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THE OHIOAOO ilAGL.
COUNTY AND SANITARY DISTRICT
HEADS AND JUMES OF THE AP
PELATE, CIRCUIT AND SUPERIOR COURTS
Board of County Cemmleelenera
1'etor Kclnberg, President
Commissioners City District:
Charles N. Goodrow.
ltobert W. McKlnley.
Frank J. Wilson.
Joseph M. Fitzgerald.
Dudley D. Plerson.
George A. Miller.
William H. McLean.
Committee Clerk I'otcr J. Ellcrt,
Room 537, Court House.
Address nil commissioners Room
637. County Building.
Henry A. Zender, Superintendent
of Publlo Sertlce.
Charles W. Peters.
Harry H. Gibbons.
Jacob Llndhclmor, Assistant Treas
urer. Recorder of Deeds
Joseph F. Haas.
Registrar of Tltlet (Torrene 8y
tem) Joseph F. Haas.
F. R. Stolnort. Chief Clerk.
R. 120, 1st floor, County Bulldtn
Robert M. Sweltier.
John H. Mack, Chief Deputy.
T. J. Crowe, Chief Clerk.
John P. Koovers, Chief Bookkeeper.
T a Unvar Thief Ca.iib.ler.
Louis C. Lcgnor, Chief Marriage
james O. Wolcott, Chief Tax Re
M. J. Browne, Chief Map Depart
ment. Daniel Hcrllhy, Chief Eloctlon De
partment. R. 233, 2nd floor, County Building.
Martin J. O'Brien, Chlof of Tax Ex
Frank I Pasdoloup, Head Clerk.
R. 217, 2nd floor, County Building.
County Comptroller and Clerk Board
Robert M. Swoltuor.
William J. Graham, Doputy Comp
troller. M. J. O'Connor, Chief Clerk.
R. 611, 6th floor, County Building.
Clerk of the County Court
Robert M. Swcltior.
Gcorgo L. McConnoll, Chlof Clerk.
J. G. H. Moyor, Chlof Insanity D'
vision. R. COO, 6th floor, County Building.
Wm. H. Ehomann, 213 8outh Peoria
Cook County Hospital
Cor. of Harrison and Wood SU.,
Michael Zlmmer, Warden.
Oak Forest Institution
Honry I Bailey, Superintendent.
Mall P. O. Oak Forest, 111.
Public Welfare Bureau
Amelia Scars, Director.
R. 722, 7th floor, County Building.
Feter M. Hoffman
David R. Jones, First Assistant.
R. 500. 6th floor, County Building.
Clerk of the Circuit Court
Aucust W. Mlllor.
Louis Hutt, Chlof Deputy.
Otto Besserer, Chief Clerk.
R. m, 4th floor, County Building.
Clerk of Juvenile Court
August W. Miller.
Edward R. Arkomaw, Chief Clerk.
R. 1007, 10th floor, County Build,
Clerk of the Superior Court
Leonard A. Brundnge, Chief Deputy.
James Fronch. Chief Clerk.
R. 437, 4th floor, County Building.
Clerk of the Criminal Court
William R. Parker.
Robert R. Levy. Chief Clerk.
Criminal Court Building, cor.
Michigan St. and Dearborn Ave.
Clerk of Probate Court
John F. Devlno.
R. 623, 6th floor, County Building.
Clerk of the Appellate Court
James S. Mclnerny.
John E. Connorty, Chief Deputy.
R. 1400, Michigan Blvd. Building.
Members of Board of Rovlew
Patricio A. Nash.
Edward R. Lltzlngor.
Stephen D. Griffin, Chlof Clerk.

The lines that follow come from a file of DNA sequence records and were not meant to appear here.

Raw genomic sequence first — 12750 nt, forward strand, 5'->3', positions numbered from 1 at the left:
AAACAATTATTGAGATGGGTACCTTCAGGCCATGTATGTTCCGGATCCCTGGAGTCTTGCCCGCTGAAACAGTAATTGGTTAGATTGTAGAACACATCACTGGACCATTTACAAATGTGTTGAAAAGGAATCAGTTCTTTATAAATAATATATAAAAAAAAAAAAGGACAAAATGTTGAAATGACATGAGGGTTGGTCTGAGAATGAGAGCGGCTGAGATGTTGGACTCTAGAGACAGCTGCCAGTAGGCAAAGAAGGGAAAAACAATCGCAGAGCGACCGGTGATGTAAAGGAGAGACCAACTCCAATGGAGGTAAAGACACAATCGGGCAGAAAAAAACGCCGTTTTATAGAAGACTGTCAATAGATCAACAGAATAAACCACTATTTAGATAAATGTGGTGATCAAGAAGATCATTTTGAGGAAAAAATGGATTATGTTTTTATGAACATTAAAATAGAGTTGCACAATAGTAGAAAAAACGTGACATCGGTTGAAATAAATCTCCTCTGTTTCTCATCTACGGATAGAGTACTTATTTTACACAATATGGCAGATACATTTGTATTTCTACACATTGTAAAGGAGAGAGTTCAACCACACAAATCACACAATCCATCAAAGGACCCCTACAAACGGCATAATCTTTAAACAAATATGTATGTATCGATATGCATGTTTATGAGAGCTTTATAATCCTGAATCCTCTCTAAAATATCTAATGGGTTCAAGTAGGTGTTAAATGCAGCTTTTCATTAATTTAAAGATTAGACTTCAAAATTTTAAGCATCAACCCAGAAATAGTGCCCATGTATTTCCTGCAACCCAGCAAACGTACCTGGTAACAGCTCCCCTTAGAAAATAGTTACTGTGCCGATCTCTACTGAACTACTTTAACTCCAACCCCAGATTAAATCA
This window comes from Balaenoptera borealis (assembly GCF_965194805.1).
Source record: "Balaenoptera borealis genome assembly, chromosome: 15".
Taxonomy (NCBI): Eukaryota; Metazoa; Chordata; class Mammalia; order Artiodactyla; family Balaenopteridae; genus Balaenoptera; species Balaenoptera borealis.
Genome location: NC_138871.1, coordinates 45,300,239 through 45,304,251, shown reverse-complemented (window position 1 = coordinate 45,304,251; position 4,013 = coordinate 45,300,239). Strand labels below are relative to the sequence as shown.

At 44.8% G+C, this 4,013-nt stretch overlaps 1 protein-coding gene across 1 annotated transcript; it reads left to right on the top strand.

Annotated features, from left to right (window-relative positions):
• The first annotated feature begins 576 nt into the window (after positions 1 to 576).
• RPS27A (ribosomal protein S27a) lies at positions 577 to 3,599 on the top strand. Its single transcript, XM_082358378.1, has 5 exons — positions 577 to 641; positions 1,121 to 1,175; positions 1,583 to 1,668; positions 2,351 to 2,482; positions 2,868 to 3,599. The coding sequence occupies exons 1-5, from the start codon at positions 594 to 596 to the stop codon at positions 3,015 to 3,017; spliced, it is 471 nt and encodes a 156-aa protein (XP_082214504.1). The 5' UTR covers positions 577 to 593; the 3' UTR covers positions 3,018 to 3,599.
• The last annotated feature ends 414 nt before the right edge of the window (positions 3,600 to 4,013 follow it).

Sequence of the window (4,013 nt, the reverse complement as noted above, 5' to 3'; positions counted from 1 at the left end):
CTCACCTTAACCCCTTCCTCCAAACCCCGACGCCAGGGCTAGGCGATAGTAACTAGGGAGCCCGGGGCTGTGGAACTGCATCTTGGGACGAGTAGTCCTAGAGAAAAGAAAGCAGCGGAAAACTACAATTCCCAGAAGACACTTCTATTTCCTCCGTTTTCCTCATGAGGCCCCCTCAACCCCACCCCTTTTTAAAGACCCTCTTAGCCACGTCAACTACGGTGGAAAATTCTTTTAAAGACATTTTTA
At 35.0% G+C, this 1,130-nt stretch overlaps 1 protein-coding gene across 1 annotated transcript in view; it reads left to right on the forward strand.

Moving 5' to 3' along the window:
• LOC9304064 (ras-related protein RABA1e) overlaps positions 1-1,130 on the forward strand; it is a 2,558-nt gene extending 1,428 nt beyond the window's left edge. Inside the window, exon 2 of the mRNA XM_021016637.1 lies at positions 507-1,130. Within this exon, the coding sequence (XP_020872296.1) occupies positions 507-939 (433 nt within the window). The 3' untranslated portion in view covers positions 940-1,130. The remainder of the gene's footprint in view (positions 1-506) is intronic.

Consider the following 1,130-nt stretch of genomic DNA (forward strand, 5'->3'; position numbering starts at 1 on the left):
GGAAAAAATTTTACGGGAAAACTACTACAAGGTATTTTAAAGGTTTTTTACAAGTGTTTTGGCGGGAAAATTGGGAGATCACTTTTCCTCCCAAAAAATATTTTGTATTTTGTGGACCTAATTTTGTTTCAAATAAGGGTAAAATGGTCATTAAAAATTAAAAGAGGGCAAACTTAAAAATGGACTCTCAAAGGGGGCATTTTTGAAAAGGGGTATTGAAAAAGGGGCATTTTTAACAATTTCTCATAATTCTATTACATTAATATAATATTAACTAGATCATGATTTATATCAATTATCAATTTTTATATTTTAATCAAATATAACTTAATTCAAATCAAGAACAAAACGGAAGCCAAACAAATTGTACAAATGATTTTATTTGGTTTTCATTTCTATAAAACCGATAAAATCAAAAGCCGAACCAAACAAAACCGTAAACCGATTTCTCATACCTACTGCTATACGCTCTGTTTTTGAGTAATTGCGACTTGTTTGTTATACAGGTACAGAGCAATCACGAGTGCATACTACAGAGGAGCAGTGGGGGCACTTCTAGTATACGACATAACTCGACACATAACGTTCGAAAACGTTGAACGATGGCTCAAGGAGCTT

William P. Feoney, Assistant Chief
R. 337, 3d floor, County Building.
Member of Board of Aeeeeeore
Michael K. Sheridan,
George K. Schmidt,
W. H. Webr,
R. 312, 3rd floor, County Building.
Cook County Civil Srvlco Commis
sion Harry A. Llpsky, Chairman.
James M. Whalen, Secretary.
Ralph H. Peck.
William F. Foohrlw . Office Secre
tary. R. 647, 5th floor, County Building.
County Superintendent of Sehoolo
Edward J. Tobln.
R. 606, 6th floor, County Building
M. F. Sullivan. First Assistant.
Criminal Court Bulldlnf.
Chas. Case, Jr., in charge of Cook
Ccnnty La-sr Department.
IL 607, 6th floor. County Butldtns.
rillnole Supreme Court
Judge Orrin M. Carter.
R. 1022, 10th floor, County Build
ing. Appellate Court
William H. McSurely.
Wilham E. Dover,
R. H0O. Michigan Blvd. Building.
Charles A McDonald,
John P McGoorty,
Albert H. Barnee.
R. 1400, Michigan BWd. Building,
John M. O'Connor,
Thomas Taylor, Jr.,
Claronce N. Goodwin.
R. 1400, Michigan Blvd. Building
Judge of Probate Court
Judge of County Court
Thomas F. Pcully.
Judge of Juvenile CourS
Merrltt W. Pinckney.
Judges of Superior CourV
Albert C. Barnes,
Wm. Fen'more Cooper,
William R Dever,
Joseph H. Fitch,
Charlos M, Foell,
Honry Guerln. -"',
Jacob H. Hopkins.
Martin M. Gridley,
Marcus A. Kavanagh.
Chnrlos A. McDonald.
M. L. McKlnley,
William H. McSurely,
John M. O'Connor,
Denis E. Sullivan,
John J. Sullivan,
Joseph E. David.
10th floor, County Building.
Judges of the Circuit Court
Victor P. Arnold,
Robert E. Crowe,
Goorgo F. Barrott,
David M. Brothors.
Frank Johnston, Jr.
David F. Mntchott,
John P. McGoorty,
Merrltt W. Plncknoy.
Frederick A Smith.
Thomas Taylor, Jr.,
CharloR M. Thomson,
Oscar M. Torrlson,
Richard S. Tuthlll, k
Charles M. Walker,
Thomas G. Wlndes.
Joioph H. Barnott,
Chns. W. Solnworth,
Chas. L. Cnswcll, Chief Clerk.
R. 824, 8th floor, County Building.
Chicago Law Institute and Library
10th floor, County Building.
William Holdon, Librarian.
County Supt. of Highways
Gcorgo A. Qulnlan.
R. 326, 3rd floor, County Building.
President of Sanitary District
Chas. II. Sorgel.
Trustee of Sanitary Dletrict
William J. Healy.
Patrick J. Carr,
Wallace G. Clark,
Harry R. Littler.
Chas. H. Sergol.
Goorgo W. Paullln,
W. O. Nanco.
Jamos II. Lawley,
M. A. Muellar,
John McGtllen, Clerk.
900 S. Michigan Ave. (Karpen
Building). Tolophone Wabask
Cook County Building
Occupies block, Randolph, Wash
ington, Clark and Ta Sallo Sts.
John Czekala, Custodian
Criminal Court Dulldlng-
Cor. Michigan and Dearborn Ave.
Jacob Pomernntz, Custodian.
Cook County Jail
Criminal Court Building, Dearborn
Ave., botwoon Michigan and
William T. Davlos, Jailer.
R. 420, 4th floor, County Building.
Erto E. Hall.
139 N. Clark St.
Marx Beer Tunnel and Restaurant,
nt the cornor of Dearborn and Madi
son streets, Is well worth your patron
age. It Is ono of tho flno old style
restaurants whoro everything is good
and plenty of It. Tho cooking could
not bo better. Just sample it. The
management, undor tho guiding band
of Fred II. Marx, has won oncomiums
for this line eating houso In the heart
of tho city.
Vlvlano Brothers make tho best
macaroni in the market. Tholr big
factory at 2148 to 21C8 Canalport avo
nuo Is ono of tho largest In tho coun